There is something that tells you a business isn’t well run when it announces something you can’t buy, which is what happened when Jetstar said this morning it would return to Melbourne-Honolulu non stop A330 flights from 15 December.

The timetable section of Jetstar.com.au, as at 1332 today eastern time, was last updated on 4 April and offered PDF timetables only as far as 27 October, the start of the northern winter timetable season.

Attempts to use the book flights function failed for requested dates between 1 January 2013 and 15 January 2013.

Of course it will fix the web site, and we’ll revisit both the Qantas and Jetstar sites when the reality for consumers catches up with the press releases for the media.

The announcement also raises questions about the conflict between the tired old 767-300ERs that poor unloved ruinously costly full service Qantas offers between Sydney and Honolulu and what are quite comfortable Qantas full service configured A330-200s gifted or otherwise transferred to Jetstar.

Just what is going on?

When Qantas.com is consulted as an alternative to the non-functional non-updated Jetstar. com site for the weekly timetable it shows one outbound flight, Jetstar’s JQ3, leaving Tullamarine on Monday afternoons for Honolulu via Sydney.

It refused to display any return flight options for any date, which is really odd, since normally the Qantas web site will attempt to match a return flight to a port like Sydney to a connecting flight to Melbourne.

But whatever it was up to, it didn’t display any non-stop Melbourne-Honolulu-Melbourne flights.

Since Qantas customers are supposed to be resourceful, the next step was to ask Qantas.com for the timetable between Sydney and Honolulu with a view to constructing an itinerary that did what airlines are supposed to do, and get you both to and from your destination, unless Alan Joyce has one of those Saturday morning’s like at the end of last October when he grounded the whole shebang, and apparently quickly dicatated and printed thousands of letters of notification to a whole army of bored courier cyclists loitering with intent on the off chance that something might happen.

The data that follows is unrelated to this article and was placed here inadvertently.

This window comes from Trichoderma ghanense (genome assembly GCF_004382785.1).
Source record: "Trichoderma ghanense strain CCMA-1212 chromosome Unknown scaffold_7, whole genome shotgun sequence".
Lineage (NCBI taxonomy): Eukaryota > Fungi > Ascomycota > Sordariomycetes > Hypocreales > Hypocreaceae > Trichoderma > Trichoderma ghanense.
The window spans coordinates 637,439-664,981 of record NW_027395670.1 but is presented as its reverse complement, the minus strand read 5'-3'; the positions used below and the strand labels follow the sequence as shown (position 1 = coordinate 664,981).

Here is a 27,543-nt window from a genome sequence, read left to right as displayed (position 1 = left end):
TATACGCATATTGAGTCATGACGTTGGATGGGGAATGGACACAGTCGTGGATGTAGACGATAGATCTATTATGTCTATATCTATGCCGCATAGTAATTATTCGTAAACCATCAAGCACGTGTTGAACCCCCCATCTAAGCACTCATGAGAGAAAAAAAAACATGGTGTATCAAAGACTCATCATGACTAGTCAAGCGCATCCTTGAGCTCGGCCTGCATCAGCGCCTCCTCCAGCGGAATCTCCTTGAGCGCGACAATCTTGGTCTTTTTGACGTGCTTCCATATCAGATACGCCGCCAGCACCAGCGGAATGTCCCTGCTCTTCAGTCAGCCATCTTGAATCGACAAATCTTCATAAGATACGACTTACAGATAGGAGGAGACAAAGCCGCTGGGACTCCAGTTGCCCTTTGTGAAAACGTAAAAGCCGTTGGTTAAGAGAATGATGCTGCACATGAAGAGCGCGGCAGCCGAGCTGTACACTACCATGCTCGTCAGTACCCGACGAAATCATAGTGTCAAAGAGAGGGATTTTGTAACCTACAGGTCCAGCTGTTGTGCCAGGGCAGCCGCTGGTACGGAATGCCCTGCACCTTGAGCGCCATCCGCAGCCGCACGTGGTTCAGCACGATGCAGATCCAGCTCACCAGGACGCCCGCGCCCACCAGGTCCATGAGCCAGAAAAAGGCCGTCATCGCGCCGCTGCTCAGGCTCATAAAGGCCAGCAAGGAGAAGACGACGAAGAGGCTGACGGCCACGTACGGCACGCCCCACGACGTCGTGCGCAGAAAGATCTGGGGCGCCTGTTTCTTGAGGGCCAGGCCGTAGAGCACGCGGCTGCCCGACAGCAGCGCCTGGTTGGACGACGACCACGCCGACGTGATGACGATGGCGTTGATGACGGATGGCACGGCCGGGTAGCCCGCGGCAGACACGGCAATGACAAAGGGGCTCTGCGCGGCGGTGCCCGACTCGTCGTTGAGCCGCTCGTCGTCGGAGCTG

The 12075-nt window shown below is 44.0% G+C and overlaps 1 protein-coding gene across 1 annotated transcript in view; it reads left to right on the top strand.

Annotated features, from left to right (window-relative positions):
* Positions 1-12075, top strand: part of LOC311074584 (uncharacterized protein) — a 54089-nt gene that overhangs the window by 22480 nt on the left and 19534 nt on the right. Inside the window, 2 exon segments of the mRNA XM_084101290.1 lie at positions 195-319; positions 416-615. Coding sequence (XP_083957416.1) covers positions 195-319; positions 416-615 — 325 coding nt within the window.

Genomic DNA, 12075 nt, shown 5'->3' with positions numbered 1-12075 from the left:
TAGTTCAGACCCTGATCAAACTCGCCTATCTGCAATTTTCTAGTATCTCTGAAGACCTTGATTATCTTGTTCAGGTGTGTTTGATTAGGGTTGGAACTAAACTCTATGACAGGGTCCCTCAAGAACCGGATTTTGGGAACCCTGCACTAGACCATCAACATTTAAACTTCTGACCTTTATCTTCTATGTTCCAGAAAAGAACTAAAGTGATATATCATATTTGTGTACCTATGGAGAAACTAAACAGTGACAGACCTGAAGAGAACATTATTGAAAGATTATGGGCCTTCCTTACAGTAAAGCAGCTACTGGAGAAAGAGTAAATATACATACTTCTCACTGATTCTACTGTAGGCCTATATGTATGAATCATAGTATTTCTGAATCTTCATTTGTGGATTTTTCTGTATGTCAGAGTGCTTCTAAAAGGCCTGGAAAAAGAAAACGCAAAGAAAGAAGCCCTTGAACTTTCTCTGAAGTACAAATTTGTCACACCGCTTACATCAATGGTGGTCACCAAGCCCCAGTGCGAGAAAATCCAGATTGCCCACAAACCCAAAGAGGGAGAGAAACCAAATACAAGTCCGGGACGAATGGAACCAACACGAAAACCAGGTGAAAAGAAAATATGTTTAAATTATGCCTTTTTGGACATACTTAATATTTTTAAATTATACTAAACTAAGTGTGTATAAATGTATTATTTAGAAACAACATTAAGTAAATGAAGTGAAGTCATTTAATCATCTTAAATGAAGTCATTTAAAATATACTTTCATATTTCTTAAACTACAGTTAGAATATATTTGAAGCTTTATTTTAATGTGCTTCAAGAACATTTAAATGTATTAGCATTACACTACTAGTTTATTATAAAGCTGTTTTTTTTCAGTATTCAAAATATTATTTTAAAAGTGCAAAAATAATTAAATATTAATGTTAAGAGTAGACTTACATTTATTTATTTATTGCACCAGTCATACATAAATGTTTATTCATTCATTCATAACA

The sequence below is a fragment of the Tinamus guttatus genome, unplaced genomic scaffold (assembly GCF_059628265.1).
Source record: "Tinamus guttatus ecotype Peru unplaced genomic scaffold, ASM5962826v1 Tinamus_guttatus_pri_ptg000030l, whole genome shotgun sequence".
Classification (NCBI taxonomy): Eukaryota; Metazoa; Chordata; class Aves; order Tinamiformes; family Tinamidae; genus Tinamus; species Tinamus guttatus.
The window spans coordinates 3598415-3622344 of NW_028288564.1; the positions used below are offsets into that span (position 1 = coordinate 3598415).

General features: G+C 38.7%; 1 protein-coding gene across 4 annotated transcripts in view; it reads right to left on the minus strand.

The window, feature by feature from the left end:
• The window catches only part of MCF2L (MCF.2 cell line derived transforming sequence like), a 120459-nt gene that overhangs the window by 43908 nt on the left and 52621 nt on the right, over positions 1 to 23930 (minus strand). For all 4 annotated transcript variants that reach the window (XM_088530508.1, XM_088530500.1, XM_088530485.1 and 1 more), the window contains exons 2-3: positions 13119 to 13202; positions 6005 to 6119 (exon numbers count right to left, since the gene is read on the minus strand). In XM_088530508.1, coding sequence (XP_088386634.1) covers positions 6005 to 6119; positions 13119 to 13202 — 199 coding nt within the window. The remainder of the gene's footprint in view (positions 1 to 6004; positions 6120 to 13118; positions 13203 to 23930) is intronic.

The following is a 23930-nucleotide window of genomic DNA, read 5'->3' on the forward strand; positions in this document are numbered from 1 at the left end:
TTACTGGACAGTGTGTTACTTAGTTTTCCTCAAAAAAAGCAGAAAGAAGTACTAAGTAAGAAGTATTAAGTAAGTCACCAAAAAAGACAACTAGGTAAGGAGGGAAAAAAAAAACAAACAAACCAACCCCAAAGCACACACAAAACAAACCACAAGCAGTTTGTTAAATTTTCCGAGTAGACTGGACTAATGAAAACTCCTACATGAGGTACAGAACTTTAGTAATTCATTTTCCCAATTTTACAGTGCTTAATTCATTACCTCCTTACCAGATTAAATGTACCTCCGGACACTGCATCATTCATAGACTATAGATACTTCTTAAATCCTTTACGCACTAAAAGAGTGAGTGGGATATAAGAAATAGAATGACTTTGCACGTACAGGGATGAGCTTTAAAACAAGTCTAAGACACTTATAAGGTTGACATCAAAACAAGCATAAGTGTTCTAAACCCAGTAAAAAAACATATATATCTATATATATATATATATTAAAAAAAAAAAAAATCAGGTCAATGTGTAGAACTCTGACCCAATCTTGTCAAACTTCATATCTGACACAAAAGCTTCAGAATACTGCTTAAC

That timetable inquiry showed the Sydney had six JQ3 flights non-stop to Honolulu in that period per week,  and four full service museum fleet 767-300ERs for full service Qantas on four days.  There was a close proximity on timings of the Qantas and Jetstar departures on two days out of seven.

There is of course another way to fly non-stop from Sydney or Brisbane to Honolulu in that period, which is on an A330-200 operated by Hawaiian, and if you were travelling from Melbourne there are connections offered by its allied carrier Virgin Australia.

The announcement from Jetstar this morning says its non-stop service from Melbourne to Honolulu will rise to three departures a week by March. All you have to do is find the flights, because they aren’t/weren’t on Qantas.com or Jetstar.com.au.